As a reed with the reeds in the river.


REFLECTIVE MUSIC: Prelude to Afternoon of a Fawn by Claude Debussy



Bryant Park at Dusk

By  Geoffrey Brock  


Floodlights have flared on behind and above

              Where I sit in my public chair.

The lawn that had gradually darkened has brightened.

              The library windows stare.


I’m alone in a crowd—e pluribus plures.

              Far from a family I miss.

I’d almost say I’m lonely, but lonely

              Is worse, I recall, than this.


Loneliness is a genuine poverty.

              I’m like a man who is flush

But forgot his wallet on the nightstand

              When he left for work in a rush,


And now must go without food and coffee

              For a few hours more than he’d wish.

That’s all. He still has a wallet. It’s bulging.

              It floats through his brain like a fish...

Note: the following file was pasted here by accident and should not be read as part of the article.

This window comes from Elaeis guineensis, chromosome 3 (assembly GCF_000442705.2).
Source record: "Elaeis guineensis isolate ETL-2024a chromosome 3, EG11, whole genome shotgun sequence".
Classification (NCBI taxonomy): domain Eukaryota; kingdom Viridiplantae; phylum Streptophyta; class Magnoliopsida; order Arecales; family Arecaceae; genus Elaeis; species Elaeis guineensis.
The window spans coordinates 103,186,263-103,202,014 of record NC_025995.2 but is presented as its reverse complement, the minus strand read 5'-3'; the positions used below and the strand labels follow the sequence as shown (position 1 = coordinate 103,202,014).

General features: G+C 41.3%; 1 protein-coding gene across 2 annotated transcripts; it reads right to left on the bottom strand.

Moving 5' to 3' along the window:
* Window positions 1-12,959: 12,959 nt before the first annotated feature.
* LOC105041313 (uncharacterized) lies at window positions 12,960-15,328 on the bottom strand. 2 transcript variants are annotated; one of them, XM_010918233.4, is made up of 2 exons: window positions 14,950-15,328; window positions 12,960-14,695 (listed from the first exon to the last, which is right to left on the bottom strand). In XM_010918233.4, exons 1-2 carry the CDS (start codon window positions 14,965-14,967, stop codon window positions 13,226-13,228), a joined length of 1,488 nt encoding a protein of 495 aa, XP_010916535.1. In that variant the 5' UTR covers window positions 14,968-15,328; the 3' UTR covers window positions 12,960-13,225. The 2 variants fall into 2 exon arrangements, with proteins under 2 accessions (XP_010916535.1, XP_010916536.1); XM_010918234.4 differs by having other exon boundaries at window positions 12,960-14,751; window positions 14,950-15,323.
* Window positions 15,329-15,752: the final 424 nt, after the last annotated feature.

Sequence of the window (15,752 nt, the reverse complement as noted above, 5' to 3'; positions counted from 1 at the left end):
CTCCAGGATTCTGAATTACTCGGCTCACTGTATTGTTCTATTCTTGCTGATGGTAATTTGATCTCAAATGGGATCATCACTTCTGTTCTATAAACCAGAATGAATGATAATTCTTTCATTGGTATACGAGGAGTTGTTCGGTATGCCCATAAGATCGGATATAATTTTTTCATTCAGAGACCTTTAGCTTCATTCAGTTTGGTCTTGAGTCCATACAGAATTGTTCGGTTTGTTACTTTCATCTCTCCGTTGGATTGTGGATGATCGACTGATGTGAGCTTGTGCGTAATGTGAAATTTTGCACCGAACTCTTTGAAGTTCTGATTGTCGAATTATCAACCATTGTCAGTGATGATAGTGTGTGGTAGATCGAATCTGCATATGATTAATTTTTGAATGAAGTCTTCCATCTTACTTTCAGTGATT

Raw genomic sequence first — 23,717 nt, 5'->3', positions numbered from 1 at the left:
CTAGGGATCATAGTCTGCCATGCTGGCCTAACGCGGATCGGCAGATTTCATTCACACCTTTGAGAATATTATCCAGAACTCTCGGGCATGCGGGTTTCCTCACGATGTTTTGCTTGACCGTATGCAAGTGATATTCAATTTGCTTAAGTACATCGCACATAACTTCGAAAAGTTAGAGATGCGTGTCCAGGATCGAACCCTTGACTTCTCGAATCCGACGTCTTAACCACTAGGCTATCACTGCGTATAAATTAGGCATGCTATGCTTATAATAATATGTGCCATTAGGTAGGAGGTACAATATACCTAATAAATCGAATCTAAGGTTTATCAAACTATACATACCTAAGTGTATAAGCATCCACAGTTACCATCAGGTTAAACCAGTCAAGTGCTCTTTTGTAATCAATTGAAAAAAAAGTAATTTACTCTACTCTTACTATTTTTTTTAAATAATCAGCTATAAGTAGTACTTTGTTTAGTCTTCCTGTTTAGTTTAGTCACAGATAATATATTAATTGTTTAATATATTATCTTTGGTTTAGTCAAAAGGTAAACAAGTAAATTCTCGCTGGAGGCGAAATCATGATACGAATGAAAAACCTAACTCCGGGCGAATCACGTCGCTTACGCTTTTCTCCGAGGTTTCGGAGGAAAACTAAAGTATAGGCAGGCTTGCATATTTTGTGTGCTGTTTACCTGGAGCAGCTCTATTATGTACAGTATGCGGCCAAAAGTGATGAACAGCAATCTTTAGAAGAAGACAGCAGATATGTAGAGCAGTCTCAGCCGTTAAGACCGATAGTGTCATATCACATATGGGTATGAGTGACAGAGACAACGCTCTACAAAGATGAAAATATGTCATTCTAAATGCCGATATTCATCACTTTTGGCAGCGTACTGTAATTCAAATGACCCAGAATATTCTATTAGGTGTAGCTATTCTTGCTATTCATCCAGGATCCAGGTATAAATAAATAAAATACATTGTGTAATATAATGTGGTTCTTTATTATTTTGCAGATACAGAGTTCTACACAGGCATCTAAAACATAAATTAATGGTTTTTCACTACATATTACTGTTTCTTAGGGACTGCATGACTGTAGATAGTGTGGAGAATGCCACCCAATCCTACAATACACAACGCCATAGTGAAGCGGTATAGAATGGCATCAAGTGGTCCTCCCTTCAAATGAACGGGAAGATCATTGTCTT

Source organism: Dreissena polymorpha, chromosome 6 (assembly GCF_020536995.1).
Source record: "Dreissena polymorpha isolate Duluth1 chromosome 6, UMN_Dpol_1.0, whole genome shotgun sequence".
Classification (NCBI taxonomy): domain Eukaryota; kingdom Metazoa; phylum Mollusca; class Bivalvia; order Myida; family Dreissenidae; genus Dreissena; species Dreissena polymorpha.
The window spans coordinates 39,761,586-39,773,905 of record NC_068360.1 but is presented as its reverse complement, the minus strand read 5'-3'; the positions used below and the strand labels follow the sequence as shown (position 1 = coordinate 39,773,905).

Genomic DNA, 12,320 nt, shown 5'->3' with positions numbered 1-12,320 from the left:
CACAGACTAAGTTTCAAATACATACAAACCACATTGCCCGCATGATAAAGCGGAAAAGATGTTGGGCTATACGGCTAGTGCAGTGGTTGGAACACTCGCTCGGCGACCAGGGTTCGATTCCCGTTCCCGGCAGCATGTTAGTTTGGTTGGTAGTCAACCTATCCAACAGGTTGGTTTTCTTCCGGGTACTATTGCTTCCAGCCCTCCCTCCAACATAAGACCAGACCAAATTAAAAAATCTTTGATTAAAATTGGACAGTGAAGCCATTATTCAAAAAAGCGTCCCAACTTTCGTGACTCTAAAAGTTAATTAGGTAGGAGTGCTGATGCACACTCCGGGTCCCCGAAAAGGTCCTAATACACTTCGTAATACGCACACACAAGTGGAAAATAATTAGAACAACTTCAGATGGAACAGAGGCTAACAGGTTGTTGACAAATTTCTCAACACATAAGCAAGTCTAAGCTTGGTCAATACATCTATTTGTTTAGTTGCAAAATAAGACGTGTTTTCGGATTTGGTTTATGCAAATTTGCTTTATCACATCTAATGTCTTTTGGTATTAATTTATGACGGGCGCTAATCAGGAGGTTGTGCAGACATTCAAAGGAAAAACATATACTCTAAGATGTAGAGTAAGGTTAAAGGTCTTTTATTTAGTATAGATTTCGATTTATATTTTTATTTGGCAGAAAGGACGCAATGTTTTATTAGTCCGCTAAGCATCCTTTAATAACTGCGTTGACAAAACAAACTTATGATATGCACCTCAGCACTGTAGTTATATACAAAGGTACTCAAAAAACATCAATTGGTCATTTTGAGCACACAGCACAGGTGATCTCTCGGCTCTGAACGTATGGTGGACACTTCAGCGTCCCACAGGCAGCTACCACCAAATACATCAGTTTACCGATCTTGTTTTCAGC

Money for love: a terrible simile,

              But maybe it’s fitting here,

A couple of blocks from Madison Avenue

              Where commodities are dear,


Where all around me, rich skyscrapers

              Woo the impoverished sky,

Having sent on their way the spent commuters

              Who stream, uncertain, by—


And as for this whole splurge of a city,

              Isn’t money at its heart?

But I’m blathering now. Forgetting my subject.

              What I meant to say at the start


Is that I noticed a woman reading

              In a chair not far from mine.

Silver-haired, calm, she stirred a hunger

              Hard for me to define,


Perhaps because she doesn’t seem lonely.

              And what I loved was this:

The way, when dusk had darkened her pages,

              As if expecting a kiss,